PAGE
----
Monday, March 11, 2019
This ale was brewed on Feb.2, the only warm-ish day we've had since last November, and we haven't seen another one since. Since I "boil the wort" that initiates a batch of ale outdoors, I require a day when the front porch reaches + 60°F. Last winter, we had one such day per month, and scarcely enough snow to support three weeks of nordic skiing on the local rails-to-trails track. This winter, it's all cold and snow, and so far little brewing, but seven weeks and counting, of groomed skate-ski nirvana. I can't complain.
This Ale is brewed with 24# of 2-row base malt, 4# of Caravienne malt, 3.3# of Goldpils Vienna LME, 12 gallons of Basalt tap water, 2.oz of Sterling hops, 2.oz of Northern Brewer hops, and Mangrove Jack's Belgian Abbey yeast, for a net ABV of 7.5%.
I'm setting aside 24 bottles of this batch for a "Local Currency Game", to be played over three sessions of a "community conversation" about local economies, starting on Tuesday, March 12, from 5:00 - 7:00 pm, mountain standard time, and live streamed here (also available for later viewing). I hope to be very pleased with the results of this conversation, and with new "gift economy", "sharing economy" and local economy activists, with whom we find connection. I'll come back to report on the gifts I received for those I gave.
Cheers to Twenty Years!
Tuesday, December 11, 2018
My wife was not amused by my "FIRED!!" label, so to keep peace in the house, I have prepared a slightly tamer label, less irreverent, but still soliciting a smile, hopefully.
I did raise the pumpkin used in this batch. It was a "jack-o-lantern" variety, which I halved, cleaned, rubbed insides with olive oil and brown sugar, then roasted in the oven until soft. I spooned out the cooked pumpkin flesh, chopped it up roughly, placed it in a fine-mesh pull-string bag, and floated this in the boil for the last 20 minutes. I used no pumpkin pie spices, but rather just let the pumpkin flavor come through the hops. That pumpkin mash I did not waste. Infused as it was with hops from the boil, I concocted a curried soup in which it performed admirably.
For this silly label, which will not grace any bottles (well, maybe one or two), I carved the pumpkin, backlit and photographed it on Halloween. The Pumpkin Ale itself was made with Base malt and Carabohemian malt, an oven-roasted, 10# Jack 'O Lantern pumpkin grown in my garden, US Fuggle pellet hops, and Safale #S-33 dry yeast.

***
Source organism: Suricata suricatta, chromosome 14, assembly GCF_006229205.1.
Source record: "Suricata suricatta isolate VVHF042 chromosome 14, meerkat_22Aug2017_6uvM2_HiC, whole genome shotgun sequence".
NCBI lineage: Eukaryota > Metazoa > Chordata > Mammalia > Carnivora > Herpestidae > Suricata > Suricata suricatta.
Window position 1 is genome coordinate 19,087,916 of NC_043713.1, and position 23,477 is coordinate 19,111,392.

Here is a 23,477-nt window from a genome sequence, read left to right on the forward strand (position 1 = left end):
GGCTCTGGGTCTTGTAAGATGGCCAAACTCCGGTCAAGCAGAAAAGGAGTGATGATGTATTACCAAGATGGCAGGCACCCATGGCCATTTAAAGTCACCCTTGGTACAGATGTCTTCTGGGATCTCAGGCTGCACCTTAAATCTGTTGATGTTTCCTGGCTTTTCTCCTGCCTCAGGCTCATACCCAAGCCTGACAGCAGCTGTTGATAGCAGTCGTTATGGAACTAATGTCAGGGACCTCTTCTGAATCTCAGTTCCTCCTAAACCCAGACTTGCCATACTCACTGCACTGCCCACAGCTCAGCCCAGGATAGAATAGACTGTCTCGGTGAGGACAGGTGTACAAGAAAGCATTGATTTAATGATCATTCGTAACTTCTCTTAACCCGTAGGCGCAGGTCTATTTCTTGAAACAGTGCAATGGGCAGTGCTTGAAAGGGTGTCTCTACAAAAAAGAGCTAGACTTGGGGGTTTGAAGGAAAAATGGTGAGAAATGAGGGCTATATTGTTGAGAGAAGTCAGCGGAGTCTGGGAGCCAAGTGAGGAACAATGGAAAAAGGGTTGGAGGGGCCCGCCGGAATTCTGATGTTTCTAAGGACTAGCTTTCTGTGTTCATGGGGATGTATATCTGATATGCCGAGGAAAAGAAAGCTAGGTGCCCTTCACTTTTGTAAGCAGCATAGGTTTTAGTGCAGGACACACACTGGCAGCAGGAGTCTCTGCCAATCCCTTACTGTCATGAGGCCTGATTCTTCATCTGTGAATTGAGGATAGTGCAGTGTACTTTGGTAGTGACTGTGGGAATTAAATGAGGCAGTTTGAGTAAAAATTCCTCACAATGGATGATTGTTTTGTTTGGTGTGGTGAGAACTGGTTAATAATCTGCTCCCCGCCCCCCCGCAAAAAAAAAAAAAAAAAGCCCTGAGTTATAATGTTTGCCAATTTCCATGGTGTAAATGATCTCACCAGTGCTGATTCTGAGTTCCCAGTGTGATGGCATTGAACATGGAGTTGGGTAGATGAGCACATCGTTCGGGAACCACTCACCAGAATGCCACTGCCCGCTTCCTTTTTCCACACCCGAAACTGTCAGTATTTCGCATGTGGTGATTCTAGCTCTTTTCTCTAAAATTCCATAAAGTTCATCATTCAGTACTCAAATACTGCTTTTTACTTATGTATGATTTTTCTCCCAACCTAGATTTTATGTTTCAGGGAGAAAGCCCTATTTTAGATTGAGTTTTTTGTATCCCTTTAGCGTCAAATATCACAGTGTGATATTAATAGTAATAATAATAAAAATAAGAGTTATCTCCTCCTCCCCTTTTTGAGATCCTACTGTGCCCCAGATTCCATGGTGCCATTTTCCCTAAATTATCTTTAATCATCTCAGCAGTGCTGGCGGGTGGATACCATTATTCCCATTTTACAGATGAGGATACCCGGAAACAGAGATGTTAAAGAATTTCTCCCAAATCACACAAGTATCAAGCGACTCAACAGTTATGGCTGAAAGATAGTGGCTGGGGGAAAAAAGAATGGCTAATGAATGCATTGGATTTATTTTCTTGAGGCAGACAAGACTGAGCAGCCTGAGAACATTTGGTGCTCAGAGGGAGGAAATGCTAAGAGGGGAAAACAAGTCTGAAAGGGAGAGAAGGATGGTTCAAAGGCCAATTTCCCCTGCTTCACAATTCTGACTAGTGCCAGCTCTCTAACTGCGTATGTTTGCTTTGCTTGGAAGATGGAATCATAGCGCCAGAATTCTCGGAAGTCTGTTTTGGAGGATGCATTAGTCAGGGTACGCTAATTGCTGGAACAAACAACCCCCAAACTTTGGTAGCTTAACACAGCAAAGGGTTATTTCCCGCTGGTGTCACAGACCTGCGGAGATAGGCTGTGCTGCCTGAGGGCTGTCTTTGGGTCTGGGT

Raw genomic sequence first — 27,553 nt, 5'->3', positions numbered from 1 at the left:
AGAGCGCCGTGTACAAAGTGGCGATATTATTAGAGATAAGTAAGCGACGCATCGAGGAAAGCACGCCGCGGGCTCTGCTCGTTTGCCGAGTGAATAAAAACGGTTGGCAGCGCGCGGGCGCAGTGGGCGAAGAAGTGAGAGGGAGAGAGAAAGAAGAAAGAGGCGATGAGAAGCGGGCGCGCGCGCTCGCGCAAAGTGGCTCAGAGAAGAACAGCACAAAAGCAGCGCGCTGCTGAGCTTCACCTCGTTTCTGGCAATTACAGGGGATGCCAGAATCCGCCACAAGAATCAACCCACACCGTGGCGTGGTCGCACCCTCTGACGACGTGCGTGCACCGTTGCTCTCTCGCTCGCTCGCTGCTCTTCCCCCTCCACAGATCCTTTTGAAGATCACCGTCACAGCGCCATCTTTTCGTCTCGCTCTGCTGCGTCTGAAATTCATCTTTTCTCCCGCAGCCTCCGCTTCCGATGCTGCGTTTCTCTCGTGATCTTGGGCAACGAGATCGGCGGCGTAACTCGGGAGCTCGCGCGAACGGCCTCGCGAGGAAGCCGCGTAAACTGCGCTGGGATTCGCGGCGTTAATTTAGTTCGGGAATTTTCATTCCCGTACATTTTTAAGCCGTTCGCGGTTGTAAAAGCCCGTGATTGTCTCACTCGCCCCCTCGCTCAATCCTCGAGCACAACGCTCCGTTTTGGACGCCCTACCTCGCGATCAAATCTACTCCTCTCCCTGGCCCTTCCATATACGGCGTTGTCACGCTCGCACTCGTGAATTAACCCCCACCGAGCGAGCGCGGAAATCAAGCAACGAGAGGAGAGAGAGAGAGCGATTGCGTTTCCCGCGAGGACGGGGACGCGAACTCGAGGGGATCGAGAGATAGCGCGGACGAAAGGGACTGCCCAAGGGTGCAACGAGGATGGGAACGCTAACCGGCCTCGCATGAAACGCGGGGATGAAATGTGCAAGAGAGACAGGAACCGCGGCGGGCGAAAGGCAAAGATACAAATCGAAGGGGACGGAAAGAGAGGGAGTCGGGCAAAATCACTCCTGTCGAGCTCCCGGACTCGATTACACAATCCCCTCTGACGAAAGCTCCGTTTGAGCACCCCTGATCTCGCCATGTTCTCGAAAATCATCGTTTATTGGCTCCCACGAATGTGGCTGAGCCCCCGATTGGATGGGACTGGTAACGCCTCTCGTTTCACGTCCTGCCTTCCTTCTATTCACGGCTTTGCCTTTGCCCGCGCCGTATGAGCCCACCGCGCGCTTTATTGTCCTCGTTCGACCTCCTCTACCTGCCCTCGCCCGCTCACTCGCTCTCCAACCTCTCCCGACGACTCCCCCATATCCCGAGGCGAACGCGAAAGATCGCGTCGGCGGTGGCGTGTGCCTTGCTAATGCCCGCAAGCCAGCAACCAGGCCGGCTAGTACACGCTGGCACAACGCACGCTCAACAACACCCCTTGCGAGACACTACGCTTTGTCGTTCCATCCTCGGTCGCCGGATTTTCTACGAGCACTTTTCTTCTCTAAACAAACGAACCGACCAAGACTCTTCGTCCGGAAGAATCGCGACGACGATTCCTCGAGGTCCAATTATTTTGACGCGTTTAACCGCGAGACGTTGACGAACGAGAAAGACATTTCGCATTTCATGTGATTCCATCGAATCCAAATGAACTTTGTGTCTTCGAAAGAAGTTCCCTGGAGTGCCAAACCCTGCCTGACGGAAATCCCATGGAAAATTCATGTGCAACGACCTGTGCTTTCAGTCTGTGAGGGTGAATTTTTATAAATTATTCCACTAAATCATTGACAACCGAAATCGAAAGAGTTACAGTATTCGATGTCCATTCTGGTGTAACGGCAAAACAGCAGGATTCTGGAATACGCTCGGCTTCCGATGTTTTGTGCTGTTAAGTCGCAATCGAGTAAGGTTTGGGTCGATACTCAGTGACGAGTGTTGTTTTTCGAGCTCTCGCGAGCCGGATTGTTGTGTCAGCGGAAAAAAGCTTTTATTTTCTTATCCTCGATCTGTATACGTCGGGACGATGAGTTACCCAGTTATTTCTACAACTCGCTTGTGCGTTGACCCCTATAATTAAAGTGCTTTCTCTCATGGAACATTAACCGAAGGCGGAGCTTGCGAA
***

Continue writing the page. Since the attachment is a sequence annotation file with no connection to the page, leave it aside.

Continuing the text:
I "borrowed" the image of the hairpiece off the internet, and fired up the title and background, in honor of our current nemesis (nem·e·sis - the inescapable agent of someone's or something's downfall).
Gotta do something to amuse myself in these dreary times.
I used half of the Juniper berries that I used in B.165, and 2/3 of what I used in B.182, so I can go back and taste test them all, to finalize the amount I should be using for best results.
In celebration of daughter Haley's excellent work directing and editing this documentary film about our Roaring Fork Valley young, beginning farmers, I labeled the bottles from this batch with the poster from her film, and served a keg of it at the 2018 Sustainable Settings Harvest Festival, this past September 15.
Made with Caramalt and a tiny bit of Coffee malt to bring out a slightly golden color, this batch was boiled with Fuggle and Cluster pellet hops, and fermented with Safale S-33 dry yeast.
- Casey Piscura, farmer: "Wild Mountain Seeds", Carbondale CO
Truer words have never been said!!
Rye malt and a small amount of Chocolate malt were used to give this ale some color and that lovely rye flavor, then further flavored in the boil with "Horizon" and "Liberty" hops pellets. Fermentation was generated by "Mangrove Jack's #M36 Liberty Bell" dry yeast.
Labeled in celebration of Woody Tasch's new book, "SOIL 2017", a celebration of the freedom created by the wherewithal to grow our own food, starting with the health of our soil. How does your garden grow?
A few pounds of Dark Munich and Coffee malts, along with all Fuggle Hops (pellets) and "Mangrove Jack's #M29 French Saison" yeast, brought us this French heavyweight ale.
Photo is of a tiny birdhouse given to us by our son-in-law's Grandma Nana Reba, who had them made and personalized as a wedding party favor. I hung it in Maude, our apricot tree, but so far, no takers for housing. I think it would have to be hummingbirds to fit into the openings.
Maybe some insects will take up residence in it. It's a very nice house.
Monday, August 13, 2018
Here is a very simple pale ale, using only base malt grains, UK Golding and German Tettnang hops, and Belgian Abbey yeast. The label is adorned with a photo taken while cleaning a beer keg, of a soap bubble film. Was I stoned while noticing and recording this phenomena? Well, I don't recall, but I do live in Colorado, so this is a legal possibility.
Here are a couple of video recordings I made of this colorful micro-event, which I paired with some music from the psychedelic era. By the way, the psychedelic era may be coming back, at least in terms of clinical psychology and the new science of psychedelics, as researched and recorded by the acclaimed author, Michael Pollan, in his new book, "How to Change Your Mind". Check it out.